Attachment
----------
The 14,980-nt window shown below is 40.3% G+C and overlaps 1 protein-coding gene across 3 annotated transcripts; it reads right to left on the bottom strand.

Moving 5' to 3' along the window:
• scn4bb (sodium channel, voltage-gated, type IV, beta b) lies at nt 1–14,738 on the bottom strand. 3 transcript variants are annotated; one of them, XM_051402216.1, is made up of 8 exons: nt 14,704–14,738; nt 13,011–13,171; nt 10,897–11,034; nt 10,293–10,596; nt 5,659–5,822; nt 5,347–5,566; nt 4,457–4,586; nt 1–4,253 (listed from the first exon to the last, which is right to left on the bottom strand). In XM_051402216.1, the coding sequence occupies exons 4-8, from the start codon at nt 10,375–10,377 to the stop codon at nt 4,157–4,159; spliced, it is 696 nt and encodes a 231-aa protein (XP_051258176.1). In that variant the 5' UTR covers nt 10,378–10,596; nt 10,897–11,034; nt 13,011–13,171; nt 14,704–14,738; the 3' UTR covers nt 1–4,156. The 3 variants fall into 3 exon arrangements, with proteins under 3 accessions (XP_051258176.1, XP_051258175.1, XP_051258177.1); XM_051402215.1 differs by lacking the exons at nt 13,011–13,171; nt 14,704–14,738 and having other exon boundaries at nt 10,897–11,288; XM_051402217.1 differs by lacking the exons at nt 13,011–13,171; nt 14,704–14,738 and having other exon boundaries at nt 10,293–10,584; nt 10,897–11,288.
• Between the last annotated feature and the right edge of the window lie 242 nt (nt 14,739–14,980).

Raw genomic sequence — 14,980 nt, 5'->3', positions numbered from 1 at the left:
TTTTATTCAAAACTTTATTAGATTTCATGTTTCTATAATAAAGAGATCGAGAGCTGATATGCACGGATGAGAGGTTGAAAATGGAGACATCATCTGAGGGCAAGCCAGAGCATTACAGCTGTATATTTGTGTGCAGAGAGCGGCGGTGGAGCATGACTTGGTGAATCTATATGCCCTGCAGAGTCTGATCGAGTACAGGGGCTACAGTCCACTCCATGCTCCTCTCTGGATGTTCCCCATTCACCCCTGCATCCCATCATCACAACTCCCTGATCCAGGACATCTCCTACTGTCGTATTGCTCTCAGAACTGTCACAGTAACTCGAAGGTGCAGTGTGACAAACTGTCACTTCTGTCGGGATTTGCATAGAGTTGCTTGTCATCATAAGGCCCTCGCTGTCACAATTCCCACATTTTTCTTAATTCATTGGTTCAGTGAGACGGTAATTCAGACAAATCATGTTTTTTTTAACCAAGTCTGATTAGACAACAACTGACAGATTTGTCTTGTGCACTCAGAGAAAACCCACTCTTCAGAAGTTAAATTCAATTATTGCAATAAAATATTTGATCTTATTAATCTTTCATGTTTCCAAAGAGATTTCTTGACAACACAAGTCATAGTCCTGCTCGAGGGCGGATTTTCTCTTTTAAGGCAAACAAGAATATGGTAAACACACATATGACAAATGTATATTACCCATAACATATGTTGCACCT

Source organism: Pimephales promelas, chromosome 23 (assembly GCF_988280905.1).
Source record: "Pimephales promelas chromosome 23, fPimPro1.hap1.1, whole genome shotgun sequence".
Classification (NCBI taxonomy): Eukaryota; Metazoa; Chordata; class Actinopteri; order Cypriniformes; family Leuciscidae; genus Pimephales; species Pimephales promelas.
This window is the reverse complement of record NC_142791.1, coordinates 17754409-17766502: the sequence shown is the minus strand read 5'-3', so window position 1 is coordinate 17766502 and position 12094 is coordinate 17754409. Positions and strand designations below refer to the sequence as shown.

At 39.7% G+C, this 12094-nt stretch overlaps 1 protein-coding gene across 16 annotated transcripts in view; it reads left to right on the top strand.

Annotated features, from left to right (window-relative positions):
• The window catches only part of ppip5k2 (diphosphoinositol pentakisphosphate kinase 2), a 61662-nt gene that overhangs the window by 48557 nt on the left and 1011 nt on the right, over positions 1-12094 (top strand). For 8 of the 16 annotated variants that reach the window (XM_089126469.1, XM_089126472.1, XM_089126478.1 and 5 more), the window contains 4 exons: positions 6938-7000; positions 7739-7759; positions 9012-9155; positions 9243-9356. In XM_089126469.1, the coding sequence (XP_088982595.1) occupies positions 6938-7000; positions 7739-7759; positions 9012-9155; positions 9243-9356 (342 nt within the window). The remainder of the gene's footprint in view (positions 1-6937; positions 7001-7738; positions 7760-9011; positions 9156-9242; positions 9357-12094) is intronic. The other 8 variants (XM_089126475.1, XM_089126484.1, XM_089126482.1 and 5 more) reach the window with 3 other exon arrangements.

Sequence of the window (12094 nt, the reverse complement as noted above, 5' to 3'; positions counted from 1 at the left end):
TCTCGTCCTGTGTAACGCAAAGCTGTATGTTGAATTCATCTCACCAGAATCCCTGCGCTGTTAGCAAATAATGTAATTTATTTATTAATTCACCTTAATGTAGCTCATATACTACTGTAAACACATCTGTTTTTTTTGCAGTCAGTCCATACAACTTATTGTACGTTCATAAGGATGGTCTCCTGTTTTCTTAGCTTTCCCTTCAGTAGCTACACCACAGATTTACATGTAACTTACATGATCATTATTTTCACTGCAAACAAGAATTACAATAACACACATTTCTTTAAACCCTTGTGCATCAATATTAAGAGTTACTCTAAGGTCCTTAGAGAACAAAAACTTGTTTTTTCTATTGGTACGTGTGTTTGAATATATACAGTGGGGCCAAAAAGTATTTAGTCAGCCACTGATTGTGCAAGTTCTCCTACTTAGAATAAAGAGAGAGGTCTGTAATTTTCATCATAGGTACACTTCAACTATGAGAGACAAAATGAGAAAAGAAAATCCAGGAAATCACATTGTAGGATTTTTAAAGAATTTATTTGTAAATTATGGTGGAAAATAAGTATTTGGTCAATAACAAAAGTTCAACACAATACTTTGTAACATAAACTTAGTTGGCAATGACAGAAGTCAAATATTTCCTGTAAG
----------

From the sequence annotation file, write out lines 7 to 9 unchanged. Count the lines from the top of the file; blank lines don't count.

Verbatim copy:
Source organism: Pimephales promelas, chromosome 23 (assembly GCF_988280905.1).
Source record: "Pimephales promelas chromosome 23, fPimPro1.hap1.1, whole genome shotgun sequence".
Classification (NCBI taxonomy): Eukaryota; Metazoa; Chordata; class Actinopteri; order Cypriniformes; family Leuciscidae; genus Pimephales; species Pimephales promelas.